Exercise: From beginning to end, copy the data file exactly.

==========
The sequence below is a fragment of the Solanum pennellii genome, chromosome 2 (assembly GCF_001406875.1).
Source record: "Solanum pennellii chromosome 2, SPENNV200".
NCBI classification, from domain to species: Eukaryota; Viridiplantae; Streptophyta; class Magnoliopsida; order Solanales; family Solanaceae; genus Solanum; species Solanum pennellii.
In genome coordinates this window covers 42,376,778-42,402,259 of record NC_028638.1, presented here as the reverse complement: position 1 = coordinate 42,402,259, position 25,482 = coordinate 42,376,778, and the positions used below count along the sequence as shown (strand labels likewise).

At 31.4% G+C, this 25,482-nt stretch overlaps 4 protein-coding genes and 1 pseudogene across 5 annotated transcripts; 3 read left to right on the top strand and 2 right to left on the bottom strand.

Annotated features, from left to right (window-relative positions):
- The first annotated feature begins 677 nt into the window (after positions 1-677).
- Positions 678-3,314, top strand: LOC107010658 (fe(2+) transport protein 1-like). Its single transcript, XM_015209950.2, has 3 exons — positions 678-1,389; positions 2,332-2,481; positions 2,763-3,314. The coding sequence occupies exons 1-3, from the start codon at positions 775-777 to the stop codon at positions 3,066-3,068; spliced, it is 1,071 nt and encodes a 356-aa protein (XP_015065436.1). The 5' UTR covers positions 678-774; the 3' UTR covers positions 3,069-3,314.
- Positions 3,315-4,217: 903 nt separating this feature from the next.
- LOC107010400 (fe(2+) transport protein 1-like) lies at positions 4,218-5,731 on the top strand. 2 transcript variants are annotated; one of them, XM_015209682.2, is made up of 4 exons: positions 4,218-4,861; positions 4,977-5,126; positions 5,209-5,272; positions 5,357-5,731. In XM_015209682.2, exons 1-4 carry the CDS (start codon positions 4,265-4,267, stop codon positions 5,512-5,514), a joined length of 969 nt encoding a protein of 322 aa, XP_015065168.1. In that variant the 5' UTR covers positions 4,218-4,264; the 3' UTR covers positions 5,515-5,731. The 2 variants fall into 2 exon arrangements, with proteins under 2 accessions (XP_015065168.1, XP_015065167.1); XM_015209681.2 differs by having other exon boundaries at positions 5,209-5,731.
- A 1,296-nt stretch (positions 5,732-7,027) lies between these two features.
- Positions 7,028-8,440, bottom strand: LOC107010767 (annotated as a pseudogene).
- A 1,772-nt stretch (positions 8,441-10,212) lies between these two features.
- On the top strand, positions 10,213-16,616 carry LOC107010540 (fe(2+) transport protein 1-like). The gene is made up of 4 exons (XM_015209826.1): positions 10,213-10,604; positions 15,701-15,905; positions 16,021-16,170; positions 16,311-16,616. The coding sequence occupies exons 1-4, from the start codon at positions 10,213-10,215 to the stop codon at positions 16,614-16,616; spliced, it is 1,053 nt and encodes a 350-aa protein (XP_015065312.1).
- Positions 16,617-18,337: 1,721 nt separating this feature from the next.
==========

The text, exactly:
The sequence below is a fragment of the Solanum pennellii genome, chromosome 2 (assembly GCF_001406875.1).
Source record: "Solanum pennellii chromosome 2, SPENNV200".
NCBI classification, from domain to species: Eukaryota; Viridiplantae; Streptophyta; class Magnoliopsida; order Solanales; family Solanaceae; genus Solanum; species Solanum pennellii.
In genome coordinates this window covers 42,376,778-42,402,259 of record NC_028638.1, presented here as the reverse complement: position 1 = coordinate 42,402,259, position 25,482 = coordinate 42,376,778, and the positions used below count along the sequence as shown (strand labels likewise).

At 31.4% G+C, this 25,482-nt stretch overlaps 4 protein-coding genes and 1 pseudogene across 5 annotated transcripts; 3 read left to right on the top strand and 2 right to left on the bottom strand.

Annotated features, from left to right (window-relative positions):
- The first annotated feature begins 677 nt into the window (after positions 1-677).
- Positions 678-3,314, top strand: LOC107010658 (fe(2+) transport protein 1-like). Its single transcript, XM_015209950.2, has 3 exons — positions 678-1,389; positions 2,332-2,481; positions 2,763-3,314. The coding sequence occupies exons 1-3, from the start codon at positions 775-777 to the stop codon at positions 3,066-3,068; spliced, it is 1,071 nt and encodes a 356-aa protein (XP_015065436.1). The 5' UTR covers positions 678-774; the 3' UTR covers positions 3,069-3,314.
- Positions 3,315-4,217: 903 nt separating this feature from the next.
- LOC107010400 (fe(2+) transport protein 1-like) lies at positions 4,218-5,731 on the top strand. 2 transcript variants are annotated; one of them, XM_015209682.2, is made up of 4 exons: positions 4,218-4,861; positions 4,977-5,126; positions 5,209-5,272; positions 5,357-5,731. In XM_015209682.2, exons 1-4 carry the CDS (start codon positions 4,265-4,267, stop codon positions 5,512-5,514), a joined length of 969 nt encoding a protein of 322 aa, XP_015065168.1. In that variant the 5' UTR covers positions 4,218-4,264; the 3' UTR covers positions 5,515-5,731. The 2 variants fall into 2 exon arrangements, with proteins under 2 accessions (XP_015065168.1, XP_015065167.1); XM_015209681.2 differs by having other exon boundaries at positions 5,209-5,731.
- A 1,296-nt stretch (positions 5,732-7,027) lies between these two features.
- Positions 7,028-8,440, bottom strand: LOC107010767 (annotated as a pseudogene).
- A 1,772-nt stretch (positions 8,441-10,212) lies between these two features.
- On the top strand, positions 10,213-16,616 carry LOC107010540 (fe(2+) transport protein 1-like). The gene is made up of 4 exons (XM_015209826.1): positions 10,213-10,604; positions 15,701-15,905; positions 16,021-16,170; positions 16,311-16,616. The coding sequence occupies exons 1-4, from the start codon at positions 10,213-10,215 to the stop codon at positions 16,614-16,616; spliced, it is 1,053 nt and encodes a 350-aa protein (XP_015065312.1).
- Positions 16,617-18,337: 1,721 nt separating this feature from the next.